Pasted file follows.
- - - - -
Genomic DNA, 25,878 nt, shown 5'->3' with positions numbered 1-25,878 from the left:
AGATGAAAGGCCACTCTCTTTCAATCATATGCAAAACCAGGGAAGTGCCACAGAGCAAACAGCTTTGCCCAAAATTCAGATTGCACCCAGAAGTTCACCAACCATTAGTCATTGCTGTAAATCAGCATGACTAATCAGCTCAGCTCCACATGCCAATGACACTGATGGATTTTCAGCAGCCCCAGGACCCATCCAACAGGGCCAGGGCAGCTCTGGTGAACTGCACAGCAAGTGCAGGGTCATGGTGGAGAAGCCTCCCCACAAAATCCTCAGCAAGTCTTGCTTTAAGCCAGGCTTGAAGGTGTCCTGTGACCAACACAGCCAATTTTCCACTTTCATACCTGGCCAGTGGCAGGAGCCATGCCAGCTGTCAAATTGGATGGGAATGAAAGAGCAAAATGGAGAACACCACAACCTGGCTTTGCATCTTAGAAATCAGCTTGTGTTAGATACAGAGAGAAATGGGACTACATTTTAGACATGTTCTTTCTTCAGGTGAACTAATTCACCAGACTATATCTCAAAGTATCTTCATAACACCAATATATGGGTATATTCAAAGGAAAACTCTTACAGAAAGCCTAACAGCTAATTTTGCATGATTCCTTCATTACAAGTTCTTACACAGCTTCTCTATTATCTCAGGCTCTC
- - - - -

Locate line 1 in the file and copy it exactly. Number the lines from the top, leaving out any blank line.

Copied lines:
Genomic DNA, 25,878 nt, shown 5'->3' with positions numbered 1-25,878 from the left: